Blessed through Hearing and Doing, 27th Saturday (II), October 11, 2014

Fr. Roger J. Landry
St. Bernadette Parish, Fall River, MA
Saturday of the 27th Week in Ordinary Time, Year II
Memorial of Pope St. John XXIII
October 11, 2014
Gal 3:22-29, Ps 105, Lk 11:27-28

To listen to an audio recording of this homily, please click below: 



The following points were attempted in the homily:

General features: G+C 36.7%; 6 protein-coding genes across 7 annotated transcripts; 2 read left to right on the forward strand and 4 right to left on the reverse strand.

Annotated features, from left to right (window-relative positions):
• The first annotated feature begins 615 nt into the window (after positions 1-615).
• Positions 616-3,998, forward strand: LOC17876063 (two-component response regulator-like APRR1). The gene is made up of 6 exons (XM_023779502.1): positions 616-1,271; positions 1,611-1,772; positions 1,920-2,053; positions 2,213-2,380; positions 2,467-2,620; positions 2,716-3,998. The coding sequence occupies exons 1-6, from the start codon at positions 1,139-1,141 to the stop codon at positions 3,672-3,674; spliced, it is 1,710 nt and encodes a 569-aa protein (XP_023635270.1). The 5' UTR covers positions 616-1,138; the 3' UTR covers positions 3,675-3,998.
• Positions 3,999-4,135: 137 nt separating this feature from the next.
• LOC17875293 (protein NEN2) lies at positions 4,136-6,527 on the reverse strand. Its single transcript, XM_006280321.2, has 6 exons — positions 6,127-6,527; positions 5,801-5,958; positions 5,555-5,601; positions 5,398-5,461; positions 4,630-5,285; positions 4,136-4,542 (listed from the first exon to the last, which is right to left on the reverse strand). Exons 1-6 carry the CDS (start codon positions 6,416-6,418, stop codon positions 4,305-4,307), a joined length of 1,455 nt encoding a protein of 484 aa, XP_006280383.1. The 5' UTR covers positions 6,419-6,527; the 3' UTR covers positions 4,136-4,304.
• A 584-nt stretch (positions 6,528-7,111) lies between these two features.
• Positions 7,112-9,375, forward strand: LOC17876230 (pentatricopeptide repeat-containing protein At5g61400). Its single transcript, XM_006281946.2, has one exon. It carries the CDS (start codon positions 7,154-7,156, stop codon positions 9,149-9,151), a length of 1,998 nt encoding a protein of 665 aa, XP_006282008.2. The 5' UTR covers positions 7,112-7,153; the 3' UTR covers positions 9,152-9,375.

• In today’s Gospel, an anonymous woman from the crowd sought to praise Jesus’ mother Mary. “Blessed is the womb that carried you and the breasts at which you nursed!,” she called out. If any womb was blessed, it was the immaculate womb of Mary of Nazareth that housed for nine months the Creator and Savior of the world. If any breasts were blessed, it would have been those who nursed and fed the one who gives us each day our daily bread. But Jesus wasn’t going to limit the praise of the mother whom he daily honored to her inimitable physical bonds to the Son of God made man. He replied to the woman by highlighting a far greater source of blessing, something that each and every one of us not only can emulate but is called to emulate: “Rather, blessed are those who hear the word of God and observe it.” The profoundest source of Mary’s beatitude was her faithful listening and response to God in her life. St. Athanasius described that before Mary had ever conceived the Word of God in her womb, she had already conceived Him in her heart through faith. So many medieval depictions of the Annunciation and the miraculous virginal conception of Jesus in the Incarnation show the Holy Spirit entering through Mary’s ears, to highlight just this faith. In a parallel scene, when Mary had come to see him together with many of his cousins from Nazareth, they told Jesus inside a crowded house where he was teaching and healing that his mother and relatives were outside waiting for him. Taking advantage of the teaching moment, he replied, ““Who is my mother? Who are my brothers?” And stretching out his hand toward his disciples, he said, “Here are my mother and my brothers. For whoever does the will of my heavenly Father is my brother, and sister, and mother” (Mt 12:46-50). Mary is the paradigm of all those who do the will of God the Father, who hear what he asks and who act on it. To be a true brother or sister of Jesus in the family he came from heaven to earth to found, it’s not really enough just to be baptized, although that’s an essential start. We also have to listen to him as he describes for us the will of God and then, just as he did, say, mean and lovingly do the words “Thy will be done!”